Today's post is by Tillmann Vierkant (University of Edinburgh) who presents his recent book The Tinkering Mind (Oxford University Press, 2022).
Very many people have pointed out to me that this initial worry is just a terminological confusion. The obvious solution to my puzzle is to say that it equivocates on the idea that cognitive control leads to the acquisition of new beliefs. This is ambiguous, because this idea could either be spelled out as the thought that cognitive control is the belief acquisition event, or as the idea that cognitive control is the process that leads up to that event. Put like that, the puzzle seems to go away, because the whole debate around doxastic voluntarism is concerned with the event, while cognitive control intuitively is about the cognitive process leading up to it.
This is where the last of the themes of the book comes in. I agree that it is possible to solve the puzzle this way, but I hold that going for that solution has a consequence that is at least surprising, but for many people presumably also rather unappealing. I argue that if cognitive control can be voluntary and cognition at the same time, then that entails that extended cognition must be true.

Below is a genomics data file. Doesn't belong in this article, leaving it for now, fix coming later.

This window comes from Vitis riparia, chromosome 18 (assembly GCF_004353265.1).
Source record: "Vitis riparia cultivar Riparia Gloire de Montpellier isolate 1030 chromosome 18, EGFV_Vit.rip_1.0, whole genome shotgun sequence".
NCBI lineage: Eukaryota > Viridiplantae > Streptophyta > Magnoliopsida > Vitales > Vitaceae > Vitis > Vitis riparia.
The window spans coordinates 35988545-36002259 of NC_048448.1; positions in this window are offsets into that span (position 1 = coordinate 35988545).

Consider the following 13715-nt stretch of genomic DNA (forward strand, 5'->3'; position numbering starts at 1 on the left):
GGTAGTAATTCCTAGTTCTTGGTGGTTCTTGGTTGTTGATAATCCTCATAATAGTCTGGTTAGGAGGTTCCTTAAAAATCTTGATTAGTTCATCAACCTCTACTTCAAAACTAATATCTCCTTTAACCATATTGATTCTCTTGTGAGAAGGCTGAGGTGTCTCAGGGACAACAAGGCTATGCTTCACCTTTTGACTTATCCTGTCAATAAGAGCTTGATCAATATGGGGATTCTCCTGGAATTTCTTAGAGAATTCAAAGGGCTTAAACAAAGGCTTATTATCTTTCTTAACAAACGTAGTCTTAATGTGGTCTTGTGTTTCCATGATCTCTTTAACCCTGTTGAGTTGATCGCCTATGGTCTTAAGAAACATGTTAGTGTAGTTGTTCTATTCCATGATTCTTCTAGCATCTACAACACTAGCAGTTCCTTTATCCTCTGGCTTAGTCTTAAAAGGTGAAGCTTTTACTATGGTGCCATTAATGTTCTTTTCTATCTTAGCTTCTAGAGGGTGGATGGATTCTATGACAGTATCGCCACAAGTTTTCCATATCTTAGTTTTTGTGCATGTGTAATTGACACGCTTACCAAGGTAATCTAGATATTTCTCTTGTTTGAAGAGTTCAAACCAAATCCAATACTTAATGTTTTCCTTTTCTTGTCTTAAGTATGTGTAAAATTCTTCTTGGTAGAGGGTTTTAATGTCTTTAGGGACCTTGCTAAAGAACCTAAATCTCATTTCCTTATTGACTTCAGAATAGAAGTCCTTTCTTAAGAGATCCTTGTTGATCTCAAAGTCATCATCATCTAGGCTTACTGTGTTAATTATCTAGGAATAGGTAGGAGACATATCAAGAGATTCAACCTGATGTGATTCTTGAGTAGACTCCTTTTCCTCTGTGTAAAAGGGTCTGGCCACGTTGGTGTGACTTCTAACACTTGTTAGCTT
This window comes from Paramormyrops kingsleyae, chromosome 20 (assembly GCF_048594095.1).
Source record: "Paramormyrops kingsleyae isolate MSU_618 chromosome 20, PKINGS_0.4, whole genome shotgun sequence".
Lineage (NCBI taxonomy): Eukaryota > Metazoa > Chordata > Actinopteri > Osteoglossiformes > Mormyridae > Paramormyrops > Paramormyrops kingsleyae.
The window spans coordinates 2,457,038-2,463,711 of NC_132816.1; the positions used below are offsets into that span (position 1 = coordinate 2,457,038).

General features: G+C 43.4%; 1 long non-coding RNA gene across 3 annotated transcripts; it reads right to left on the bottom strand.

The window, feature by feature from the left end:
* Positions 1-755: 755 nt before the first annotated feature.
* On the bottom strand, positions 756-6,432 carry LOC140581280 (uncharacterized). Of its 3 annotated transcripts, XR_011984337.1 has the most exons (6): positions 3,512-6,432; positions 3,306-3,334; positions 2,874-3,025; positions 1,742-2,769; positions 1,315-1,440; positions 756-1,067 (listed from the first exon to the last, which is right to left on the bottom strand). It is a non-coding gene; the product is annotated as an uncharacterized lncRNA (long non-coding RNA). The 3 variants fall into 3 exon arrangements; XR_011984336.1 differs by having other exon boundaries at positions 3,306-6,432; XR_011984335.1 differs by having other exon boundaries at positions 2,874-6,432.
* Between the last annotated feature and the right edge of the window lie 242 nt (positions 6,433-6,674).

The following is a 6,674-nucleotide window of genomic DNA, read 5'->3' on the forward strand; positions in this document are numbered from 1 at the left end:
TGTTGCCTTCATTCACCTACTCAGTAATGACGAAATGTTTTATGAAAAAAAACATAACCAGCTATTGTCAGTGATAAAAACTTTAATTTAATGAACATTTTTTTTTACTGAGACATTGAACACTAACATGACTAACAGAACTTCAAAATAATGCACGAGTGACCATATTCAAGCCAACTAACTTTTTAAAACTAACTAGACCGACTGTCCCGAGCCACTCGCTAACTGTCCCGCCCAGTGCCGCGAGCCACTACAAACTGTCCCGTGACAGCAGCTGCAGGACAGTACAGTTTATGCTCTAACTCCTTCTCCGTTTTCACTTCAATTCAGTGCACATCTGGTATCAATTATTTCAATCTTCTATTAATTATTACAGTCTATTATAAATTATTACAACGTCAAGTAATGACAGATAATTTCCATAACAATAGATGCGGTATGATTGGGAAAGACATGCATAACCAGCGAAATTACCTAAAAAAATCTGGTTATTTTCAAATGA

To see why this is so, I turn to an argument by Yair Levy. Levy has recently rightly pointed out that there is no relevant functional difference between voluntary epistemic actions inside the head and voluntary epistemic actions that involve the environment, like calculating on paper. If this is right (and it seems right to me) then it forces a surprising choice.
Given Levy’s argument, if cognitive control consists in voluntary epistemic actions and if cognitive control is supposed to be cognition then this must be so, whether or not the cognitive control action includes the environment. If on the other hand one wants to deny that extended cognition is true, then this implies that voluntary cognitive control is not cognition.
Once the epistemic agency in cognitive control has been clarified in this way many surprising things follow, and this is what the rest of the book is for. It explores the surprising consequences for topics from dual processing (where it suggests that judgements cannot be system two if extended cognition is not true) to moral psychology where it provides an argument for extended willpower.
More generally, the book uses the distinction between the two ways to connect epistemic agency and cognition to make some progress on the age old question of what distinctly human cognition might consist in.